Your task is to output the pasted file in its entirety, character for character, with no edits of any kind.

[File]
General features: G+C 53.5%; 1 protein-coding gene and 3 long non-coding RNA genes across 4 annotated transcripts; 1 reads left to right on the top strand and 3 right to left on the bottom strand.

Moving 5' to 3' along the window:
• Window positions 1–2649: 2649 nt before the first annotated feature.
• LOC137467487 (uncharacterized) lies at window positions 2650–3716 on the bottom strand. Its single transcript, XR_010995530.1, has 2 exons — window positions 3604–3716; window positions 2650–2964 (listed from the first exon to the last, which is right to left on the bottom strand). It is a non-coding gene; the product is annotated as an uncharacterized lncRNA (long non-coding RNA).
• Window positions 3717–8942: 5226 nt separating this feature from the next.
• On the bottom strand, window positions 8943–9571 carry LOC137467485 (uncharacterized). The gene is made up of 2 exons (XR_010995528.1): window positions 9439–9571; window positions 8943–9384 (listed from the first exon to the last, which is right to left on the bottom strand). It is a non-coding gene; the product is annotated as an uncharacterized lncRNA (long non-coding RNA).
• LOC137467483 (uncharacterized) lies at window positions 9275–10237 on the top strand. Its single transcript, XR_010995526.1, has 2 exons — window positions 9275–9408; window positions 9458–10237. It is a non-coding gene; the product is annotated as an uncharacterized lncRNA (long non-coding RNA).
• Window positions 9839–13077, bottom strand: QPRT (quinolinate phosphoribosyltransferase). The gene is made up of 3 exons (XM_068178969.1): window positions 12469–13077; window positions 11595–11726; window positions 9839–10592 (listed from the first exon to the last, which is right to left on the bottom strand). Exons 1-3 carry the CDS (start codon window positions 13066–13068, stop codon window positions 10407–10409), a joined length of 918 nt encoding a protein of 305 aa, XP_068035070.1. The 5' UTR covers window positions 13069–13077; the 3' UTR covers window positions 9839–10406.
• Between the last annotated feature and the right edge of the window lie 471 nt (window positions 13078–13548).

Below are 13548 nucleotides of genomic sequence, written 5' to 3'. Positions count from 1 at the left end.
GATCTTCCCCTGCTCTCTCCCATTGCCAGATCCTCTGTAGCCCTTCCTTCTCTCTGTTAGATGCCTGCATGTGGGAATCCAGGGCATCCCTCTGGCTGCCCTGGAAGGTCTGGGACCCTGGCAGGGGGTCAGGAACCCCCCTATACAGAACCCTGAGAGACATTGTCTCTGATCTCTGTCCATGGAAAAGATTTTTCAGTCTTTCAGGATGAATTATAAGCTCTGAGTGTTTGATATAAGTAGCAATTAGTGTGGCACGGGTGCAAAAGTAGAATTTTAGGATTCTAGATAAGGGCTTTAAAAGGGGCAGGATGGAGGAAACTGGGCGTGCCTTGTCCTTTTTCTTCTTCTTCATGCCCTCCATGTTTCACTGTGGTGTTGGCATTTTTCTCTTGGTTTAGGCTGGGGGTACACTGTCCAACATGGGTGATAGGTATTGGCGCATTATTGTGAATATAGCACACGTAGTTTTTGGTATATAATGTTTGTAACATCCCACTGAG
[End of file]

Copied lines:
General features: G+C 53.5%; 1 protein-coding gene and 3 long non-coding RNA genes across 4 annotated transcripts; 1 reads left to right on the top strand and 3 right to left on the bottom strand.

Moving 5' to 3' along the window:
• Window positions 1–2649: 2649 nt before the first annotated feature.
• LOC137467487 (uncharacterized) lies at window positions 2650–3716 on the bottom strand. Its single transcript, XR_010995530.1, has 2 exons — window positions 3604–3716; window positions 2650–2964 (listed from the first exon to the last, which is right to left on the bottom strand). It is a non-coding gene; the product is annotated as an uncharacterized lncRNA (long non-coding RNA).
• Window positions 3717–8942: 5226 nt separating this feature from the next.
• On the bottom strand, window positions 8943–9571 carry LOC137467485 (uncharacterized). The gene is made up of 2 exons (XR_010995528.1): window positions 9439–9571; window positions 8943–9384 (listed from the first exon to the last, which is right to left on the bottom strand). It is a non-coding gene; the product is annotated as an uncharacterized lncRNA (long non-coding RNA).
• LOC137467483 (uncharacterized) lies at window positions 9275–10237 on the top strand. Its single transcript, XR_010995526.1, has 2 exons — window positions 9275–9408; window positions 9458–10237. It is a non-coding gene; the product is annotated as an uncharacterized lncRNA (long non-coding RNA).
• Window positions 9839–13077, bottom strand: QPRT (quinolinate phosphoribosyltransferase). The gene is made up of 3 exons (XM_068178969.1): window positions 12469–13077; window positions 11595–11726; window positions 9839–10592 (listed from the first exon to the last, which is right to left on the bottom strand). Exons 1-3 carry the CDS (start codon window positions 13066–13068, stop codon window positions 10407–10409), a joined length of 918 nt encoding a protein of 305 aa, XP_068035070.1. The 5' UTR covers window positions 13069–13077; the 3' UTR covers window positions 9839–10406.
• Between the last annotated feature and the right edge of the window lie 471 nt (window positions 13078–13548).

Below are 13548 nucleotides of genomic sequence, written 5' to 3'. Positions count from 1 at the left end.
GATCTTCCCCTGCTCTCTCCCATTGCCAGATCCTCTGTAGCCCTTCCTTCTCTCTGTTAGATGCCTGCATGTGGGAATCCAGGGCATCCCTCTGGCTGCCCTGGAAGGTCTGGGACCCTGGCAGGGGGTCAGGAACCCCCCTATACAGAACCCTGAGAGACATTGTCTCTGATCTCTGTCCATGGAAAAGATTTTTCAGTCTTTCAGGATGAATTATAAGCTCTGAGTGTTTGATATAAGTAGCAATTAGTGTGGCACGGGTGCAAAAGTAGAATTTTAGGATTCTAGATAAGGGCTTTAAAAGGGGCAGGATGGAGGAAACTGGGCGTGCCTTGTCCTTTTTCTTCTTCTTCATGCCCTCCATGTTTCACTGTGGTGTTGGCATTTTTCTCTTGGTTTAGGCTGGGGGTACACTGTCCAACATGGGTGATAGGTATTGGCGCATTATTGTGAATATAGCACACGTAGTTTTTGGTATATAATGTTTGTAACATCCCACTGAG